It clearly shows that alcoholics and for that matter many other form of addicted people, have problems metabolizing glucose into biological energy, called ATP. Biological energy is derived form glucose from sugar sources in our food, and converted to energy by a biochemical pathway called glycolysis. Without that energy the brain is starved of energy and cannot produce the feel good neurotransmitters such as serotonin.
The following simplified illustration shows how glucose is converted to biological energy via glycolysis and the citric acid cycle (Kerbs Cycle) to produce ATP.
The fundamental question is why do alcoholics have problems producing serotonin? A serotonin deficiency has been associated with Endogenous Depression , which is more or less saying that scientists are not aware of the exact mechanism that cause people to be depressed. But at least it emphasizes that the disease is internally generated and has nothing to do with whatever is going on in the environment. Thus it can be asserted that alcoholism is a manifestation of a pre-existing depressive illness. Alcohol being a depressant chemical seems to be an antidote against some of the stress hormones active in depression.
For the brain to produce serotonin it needs an inordinate amount of biological energy to convert tryptophan - found in food - into serotonin. It also needs sufficient amounts of vitamin B6, zinc and magnesium for this conversion to take place. In fact the brain, although only 2% of the body by weight needs about 60-70% of all available glucose to feed the brain with fuel for its biochemical apparatus. An active cell requires more than two million molecules of ATP per second to drive its biochemical machinery. Unlike other organs in the body it has no other sources of energy and it must obtain this from the blood sugar supplies.
Thus the question is why is the brain energy starved in a society that is flooded with sugar in its food sources?
The reality is that excess sugar consumption in society may well have contributed to energy starvation in the brain. Excess sugar consumption causes free radicals to attack other tissues in the body. The body sets up a defence mechanism in terms of Insulin Resistance.
This means that receptors for insulin fail to push glucose across cell membranes for metabolism into energy inside cells. Thus the result is a higher then normal blood sugar levels, called hyperglycemia. This in turn will trigger the pancreas to secrete more insulin resulting in hyperinsulinism. This then will cause a steep descent in blood sugar levels called hypoglycemia.
Here is an illustration showing what happens when receptors for insulin fail to respond to insulin. It can cause abnormal fluctuations in blood sugar levels.
Notice how resistance to insulin initially results in a higher than normal blood sugar concentrations, which is then followed by a drop.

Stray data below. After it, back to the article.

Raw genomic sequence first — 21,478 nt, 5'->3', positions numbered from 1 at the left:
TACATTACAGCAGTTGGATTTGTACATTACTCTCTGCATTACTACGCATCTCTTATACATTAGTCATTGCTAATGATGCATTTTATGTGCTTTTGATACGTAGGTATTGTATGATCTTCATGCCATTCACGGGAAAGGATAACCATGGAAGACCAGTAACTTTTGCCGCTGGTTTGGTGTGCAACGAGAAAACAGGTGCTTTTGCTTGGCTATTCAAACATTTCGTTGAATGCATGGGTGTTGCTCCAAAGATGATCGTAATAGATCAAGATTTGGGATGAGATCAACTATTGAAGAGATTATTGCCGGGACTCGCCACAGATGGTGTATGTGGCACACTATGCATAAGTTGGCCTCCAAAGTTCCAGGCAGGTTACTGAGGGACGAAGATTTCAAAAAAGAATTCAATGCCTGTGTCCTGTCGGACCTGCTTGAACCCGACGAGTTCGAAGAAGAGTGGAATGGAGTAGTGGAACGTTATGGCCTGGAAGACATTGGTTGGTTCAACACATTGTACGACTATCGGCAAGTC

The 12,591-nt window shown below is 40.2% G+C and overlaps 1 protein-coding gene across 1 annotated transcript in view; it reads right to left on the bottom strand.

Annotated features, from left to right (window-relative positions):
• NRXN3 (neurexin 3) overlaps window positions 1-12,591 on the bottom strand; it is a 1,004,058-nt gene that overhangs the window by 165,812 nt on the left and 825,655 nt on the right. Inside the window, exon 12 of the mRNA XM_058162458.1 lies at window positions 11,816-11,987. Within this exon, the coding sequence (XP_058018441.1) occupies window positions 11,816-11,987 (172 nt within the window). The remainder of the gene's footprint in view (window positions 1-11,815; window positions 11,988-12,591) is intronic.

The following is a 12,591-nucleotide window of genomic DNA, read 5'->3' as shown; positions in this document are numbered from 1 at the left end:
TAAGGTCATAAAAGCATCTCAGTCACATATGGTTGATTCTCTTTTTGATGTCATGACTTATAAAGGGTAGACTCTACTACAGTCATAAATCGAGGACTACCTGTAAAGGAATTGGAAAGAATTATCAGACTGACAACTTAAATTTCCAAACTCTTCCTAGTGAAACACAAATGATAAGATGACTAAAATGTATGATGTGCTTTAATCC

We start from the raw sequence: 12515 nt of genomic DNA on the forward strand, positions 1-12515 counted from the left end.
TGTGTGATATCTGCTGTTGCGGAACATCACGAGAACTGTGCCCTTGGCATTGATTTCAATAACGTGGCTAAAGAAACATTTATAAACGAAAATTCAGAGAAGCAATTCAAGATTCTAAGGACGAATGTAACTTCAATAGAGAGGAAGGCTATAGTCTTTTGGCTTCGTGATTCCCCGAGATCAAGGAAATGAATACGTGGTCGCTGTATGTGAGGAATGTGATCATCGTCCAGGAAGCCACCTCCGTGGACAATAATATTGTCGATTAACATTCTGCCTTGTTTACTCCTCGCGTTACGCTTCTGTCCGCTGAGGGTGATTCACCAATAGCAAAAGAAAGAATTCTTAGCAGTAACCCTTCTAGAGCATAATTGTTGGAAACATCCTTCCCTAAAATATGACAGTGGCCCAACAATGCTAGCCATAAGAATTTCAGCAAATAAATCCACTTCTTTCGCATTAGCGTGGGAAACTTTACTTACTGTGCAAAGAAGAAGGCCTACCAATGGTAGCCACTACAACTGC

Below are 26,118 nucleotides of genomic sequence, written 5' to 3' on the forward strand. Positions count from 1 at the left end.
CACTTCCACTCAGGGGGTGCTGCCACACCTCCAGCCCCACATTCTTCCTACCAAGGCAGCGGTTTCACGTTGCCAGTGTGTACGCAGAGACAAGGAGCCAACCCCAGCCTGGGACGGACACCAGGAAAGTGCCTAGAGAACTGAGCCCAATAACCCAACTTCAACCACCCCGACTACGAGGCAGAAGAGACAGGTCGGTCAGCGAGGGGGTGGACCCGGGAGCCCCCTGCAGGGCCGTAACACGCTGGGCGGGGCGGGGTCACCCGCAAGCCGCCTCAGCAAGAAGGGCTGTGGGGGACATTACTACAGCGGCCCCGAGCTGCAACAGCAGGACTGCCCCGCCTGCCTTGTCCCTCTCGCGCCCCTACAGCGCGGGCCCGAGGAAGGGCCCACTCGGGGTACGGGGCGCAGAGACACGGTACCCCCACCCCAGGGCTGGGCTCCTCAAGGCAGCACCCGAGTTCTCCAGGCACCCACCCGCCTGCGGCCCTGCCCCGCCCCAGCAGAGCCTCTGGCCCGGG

Thus we see that Insulin Resistance can cause wild fluctuations in blood sugar levels. When the brain senses a energy starvation, during a hypoglycemic dip, it will send a hormonal message to the adrenal gland to secrete adrenaline into the system. Adrenaline functions to convert sugar stores in the body such as glycogen into glucose, so as to feed the brain again. But adrenaline is also the fight/flight hormone.
Thus a recovering alcoholic is wrecked with unstable blood sugar levels and wildly fluctuating stress hormones, that will cause anxieties and insomnia, and a return to depression.
In my work with alcoholics - 75% of the prison population have addiction as a comorbid condition of their offences - Dr George Samra found that if you test alcoholics with the four hour Medical Test for Hypoglycemia, most of them are found to be hypoglycemic.
You can also test clients with a paper-and-pencil test called the Nutrition Behavior Inventory Test (NBI). Another useful test is the Hypo Quizz. If you score high you are likely to have a metabolic disorder that is contributing to your depression/anxiety.
Fortunately, Insulin Resistance can be treated without recourse to drugs by going on a Hypoglycemic Diet.
Thus we see that alcoholism could be seen as Nutritional Disorder. The hypoglycemic diet is essential in any treatment for alcoholism.
Withdrawing from alcohol is most likely to cause sugar cravings for reasons explained above. The person can help to alleviate this sugar cravings by taking glycerine as mentioned elsewhere in our web site. Glycerine is a sweet tasting substance, obtainable from any pharmacy. You mix one table spoon of glycerine in a glass of water and add a dash of lemonade (to improve taste). It is not recognized by the pancreas and does not produce excess insulin. It is slowly converted to glucose in the liver and will stop the sugar cravings. It will also normalize the stress hormones and may help in having a normal sleep.
It may take up to a year for the brain to restore normal receptors for neurotransmitters. This can be sped up by a high protein diet such as the Hypoglycemic Diet, including nutritional supplements as mentioned in the Hypoglycemic Diet. In the meantime the person may still have a few bouts of depression, and this where social support becomes important.
It is only after the underlying metabolic disorder has been attended to by nutritional means, that the person can benefit from talk therapy or whatever ‘mental’ approach.
We also have a self-help PSYCHOTHERAPY specially designed for recovering alcoholics and their families.
See other articles at:
The Serotonin Connection
What is Hypoglycemia?
Testing for Hypoglycemia
Depression: a Disease of Energy Production
Depression is a Nutritional Disorder
Anxiety and The Sympathetic Nervous System
Why Alcoholics Drink.
Is the Diet a Cure-all for Mental Illness?